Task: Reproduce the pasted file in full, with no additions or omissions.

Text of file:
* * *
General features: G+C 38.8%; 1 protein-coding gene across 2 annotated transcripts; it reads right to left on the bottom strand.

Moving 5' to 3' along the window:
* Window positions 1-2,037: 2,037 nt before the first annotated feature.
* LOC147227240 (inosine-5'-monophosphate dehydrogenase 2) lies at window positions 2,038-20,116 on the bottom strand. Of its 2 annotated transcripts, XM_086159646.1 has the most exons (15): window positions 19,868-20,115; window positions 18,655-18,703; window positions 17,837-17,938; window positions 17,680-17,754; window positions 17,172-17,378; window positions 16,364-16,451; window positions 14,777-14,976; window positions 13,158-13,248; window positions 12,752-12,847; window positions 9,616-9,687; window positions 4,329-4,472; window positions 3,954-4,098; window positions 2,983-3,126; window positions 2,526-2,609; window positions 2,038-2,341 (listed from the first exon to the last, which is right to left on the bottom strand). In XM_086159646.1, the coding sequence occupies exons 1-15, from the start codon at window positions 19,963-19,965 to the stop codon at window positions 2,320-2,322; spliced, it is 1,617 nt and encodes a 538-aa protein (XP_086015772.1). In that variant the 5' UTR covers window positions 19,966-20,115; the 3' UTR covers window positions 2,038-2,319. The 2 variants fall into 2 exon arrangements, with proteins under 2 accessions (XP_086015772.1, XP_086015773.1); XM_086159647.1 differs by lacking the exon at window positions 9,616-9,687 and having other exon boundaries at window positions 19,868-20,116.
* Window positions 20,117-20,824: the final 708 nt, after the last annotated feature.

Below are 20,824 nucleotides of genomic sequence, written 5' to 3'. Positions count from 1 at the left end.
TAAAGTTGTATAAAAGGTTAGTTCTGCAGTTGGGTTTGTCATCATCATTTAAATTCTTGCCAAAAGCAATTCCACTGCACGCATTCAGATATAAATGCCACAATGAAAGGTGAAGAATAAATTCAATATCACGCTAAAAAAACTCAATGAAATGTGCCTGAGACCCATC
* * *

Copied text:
General features: G+C 38.8%; 1 protein-coding gene across 2 annotated transcripts; it reads right to left on the bottom strand.

Moving 5' to 3' along the window:
* Window positions 1-2,037: 2,037 nt before the first annotated feature.
* LOC147227240 (inosine-5'-monophosphate dehydrogenase 2) lies at window positions 2,038-20,116 on the bottom strand. Of its 2 annotated transcripts, XM_086159646.1 has the most exons (15): window positions 19,868-20,115; window positions 18,655-18,703; window positions 17,837-17,938; window positions 17,680-17,754; window positions 17,172-17,378; window positions 16,364-16,451; window positions 14,777-14,976; window positions 13,158-13,248; window positions 12,752-12,847; window positions 9,616-9,687; window positions 4,329-4,472; window positions 3,954-4,098; window positions 2,983-3,126; window positions 2,526-2,609; window positions 2,038-2,341 (listed from the first exon to the last, which is right to left on the bottom strand). In XM_086159646.1, the coding sequence occupies exons 1-15, from the start codon at window positions 19,963-19,965 to the stop codon at window positions 2,320-2,322; spliced, it is 1,617 nt and encodes a 538-aa protein (XP_086015772.1). In that variant the 5' UTR covers window positions 19,966-20,115; the 3' UTR covers window positions 2,038-2,319. The 2 variants fall into 2 exon arrangements, with proteins under 2 accessions (XP_086015772.1, XP_086015773.1); XM_086159647.1 differs by lacking the exon at window positions 9,616-9,687 and having other exon boundaries at window positions 19,868-20,116.
* Window positions 20,117-20,824: the final 708 nt, after the last annotated feature.

Below are 20,824 nucleotides of genomic sequence, written 5' to 3'. Positions count from 1 at the left end.
TAAAGTTGTATAAAAGGTTAGTTCTGCAGTTGGGTTTGTCATCATCATTTAAATTCTTGCCAAAAGCAATTCCACTGCACGCATTCAGATATAAATGCCACAATGAAAGGTGAAGAATAAATTCAATATCACGCTAAAAAAACTCAATGAAATGTGCCTGAGACCCATC